Racism and the Vatican

Why that “third world country” comment was much worse than you think.

It might seem as if the Vatican has no moral authority left to lose, but with his description of Britain as a "third world country", Cardinal Walter Kasper has done his best.

In an interview with the German news magazine Focus, Kasper declared:

[Britain is] a secular and pluralist country. Sometimes, when you land at Heathrow, you think you have entered a third world country.

Some bloggers have interpreted Kasper's comments as an attack on the quality of Heathrow Airport. But they, along with much of the mainstream media, have obviously missed the "clarification" issued by the Vatican.

According to the Pope's spokesman, Father Federico Lombardi, Kasper's comments actually referred to Britain's multi-ethnic composition. Is Kasper really suggesting that ethnic minorities have no place in a developed country like Britain?

Apparently so. One can only assume that the multi-ethnic nature of travellers (and staff) at Heathrow offended the cardinal's separatist sensibilities.

Kasper, who has withdrawn from the papal visit, has already come under pressure to apologise. Cardinal O'Brien, leader of the Roman Catholic Church in Scotland, said:

That was unfortunate, and each and every person's aides sometimes do make awkward, difficult remarks. Sometimes we make awkward, difficult remarks ourselves. And simply, if we do that sort of thing, we apologise for it, and I'm sure Cardinal Kasper will apologise for any intemperate remarks which he made some time ago.

But these are weasel words compared to the scale of Kasper's offence. If the Vatican, many of whose followers live in the "third world", wishes to salvage some dignity, it could begin by ordering Kasper to apologise for his slur on the UK and its population.

George Eaton is political editor of the New Statesman.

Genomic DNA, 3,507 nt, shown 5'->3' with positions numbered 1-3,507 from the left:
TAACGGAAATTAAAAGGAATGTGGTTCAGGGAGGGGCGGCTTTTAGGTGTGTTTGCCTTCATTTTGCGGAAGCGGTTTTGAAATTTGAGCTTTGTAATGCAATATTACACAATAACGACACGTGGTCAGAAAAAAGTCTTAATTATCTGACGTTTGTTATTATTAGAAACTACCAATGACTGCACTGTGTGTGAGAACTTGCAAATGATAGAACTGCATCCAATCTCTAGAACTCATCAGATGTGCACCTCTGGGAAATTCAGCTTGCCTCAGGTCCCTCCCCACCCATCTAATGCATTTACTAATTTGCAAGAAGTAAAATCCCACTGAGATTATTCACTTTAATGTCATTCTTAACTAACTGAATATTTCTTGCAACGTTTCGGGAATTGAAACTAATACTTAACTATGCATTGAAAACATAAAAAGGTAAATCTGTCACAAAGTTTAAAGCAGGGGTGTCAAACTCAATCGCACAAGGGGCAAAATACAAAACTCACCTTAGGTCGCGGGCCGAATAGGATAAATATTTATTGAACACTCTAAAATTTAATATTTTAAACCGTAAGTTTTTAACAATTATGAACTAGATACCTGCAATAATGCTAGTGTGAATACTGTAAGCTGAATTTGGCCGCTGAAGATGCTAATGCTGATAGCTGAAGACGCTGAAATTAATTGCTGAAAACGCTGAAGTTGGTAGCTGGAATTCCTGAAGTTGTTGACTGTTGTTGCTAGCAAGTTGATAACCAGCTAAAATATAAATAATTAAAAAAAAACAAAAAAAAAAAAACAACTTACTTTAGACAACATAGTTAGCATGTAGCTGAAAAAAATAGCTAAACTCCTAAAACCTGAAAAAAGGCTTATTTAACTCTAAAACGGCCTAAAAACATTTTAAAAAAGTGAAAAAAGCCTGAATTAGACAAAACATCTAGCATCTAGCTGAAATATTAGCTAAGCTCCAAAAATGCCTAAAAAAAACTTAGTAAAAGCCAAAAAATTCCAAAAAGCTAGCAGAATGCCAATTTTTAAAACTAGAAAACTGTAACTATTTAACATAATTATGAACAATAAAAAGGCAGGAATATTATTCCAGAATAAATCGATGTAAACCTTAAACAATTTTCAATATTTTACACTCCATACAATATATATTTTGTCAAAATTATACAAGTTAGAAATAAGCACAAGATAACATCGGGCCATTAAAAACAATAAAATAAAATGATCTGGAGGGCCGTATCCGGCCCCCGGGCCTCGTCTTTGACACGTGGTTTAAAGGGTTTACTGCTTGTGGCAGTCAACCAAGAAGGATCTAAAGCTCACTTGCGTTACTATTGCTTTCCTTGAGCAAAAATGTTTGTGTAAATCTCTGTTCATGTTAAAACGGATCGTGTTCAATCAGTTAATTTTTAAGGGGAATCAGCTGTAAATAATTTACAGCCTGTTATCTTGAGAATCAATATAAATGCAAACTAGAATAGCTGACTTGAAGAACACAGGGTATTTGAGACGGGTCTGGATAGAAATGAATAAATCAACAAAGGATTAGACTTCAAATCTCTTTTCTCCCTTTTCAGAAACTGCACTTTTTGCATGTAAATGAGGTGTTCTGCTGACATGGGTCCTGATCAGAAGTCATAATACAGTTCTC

#Match4Lara
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#Match4Lara: Lara has found her match, but the search for mixed-race donors isn't over

A UK blood cancer charity has seen an "unprecedented spike" in donors from mixed race and ethnic minority backgrounds since the campaign started. 

Lara Casalotti, the 24-year-old known round the world for her family's race to find her a stem cell donor, has found her match. As long as all goes ahead as planned, she will undergo a transplant in March.

Casalotti was diagnosed with acute myeloid leukaemia in December, and doctors predicted that she would need a stem cell transplant by April. As I wrote a few weeks ago, her Thai-Italian heritage was a stumbling block, both thanks to biology (successful donors tend to fit your racial profile), and the fact that mixed-race people only make up around 3 per cent of international stem cell registries. The number of non-mixed minorities is also relatively low. 

That's why Casalotti's family launched a high profile campaign in the US, Thailand, Italy and the US to encourage more people - especially those from mixed or minority backgrounds - to register. It worked: the family estimates that upwards of 20,000 people have signed up through the campaign in less than a month.

Anthony Nolan, the blood cancer charity, also reported an "unprecedented spike" of donors from black, Asian, ethcnic minority or mixed race backgrounds. At certain points in the campaign over half of those signing up were from these groups, the highest proportion ever seen by the charity. 

Interestingly, it's not particularly likely that the campaign found Casalotti her match. Patient confidentiality regulations protect the nationality and identity of the donor, but Emily Rosselli from Anthony Nolan tells me that most patients don't find their donors through individual campaigns: 

 It’s usually unlikely that an individual finds their own match through their own campaign purely because there are tens of thousands of tissue types out there and hundreds of people around the world joining donor registers every day (which currently stand at 26 million).

Though we can't know for sure, it's more likely that Casalotti's campaign will help scores of people from these backgrounds in future, as it has (and may continue to) increased donations from much-needed groups. To that end, the Match4Lara campaign is continuing: the family has said that drives and events over the next few weeks will go ahead. 

You can sign up to the registry in your country via the Match4Lara website here.

Barbara Speed is a technology and digital culture writer at the New Statesman and a staff writer at CityMetric.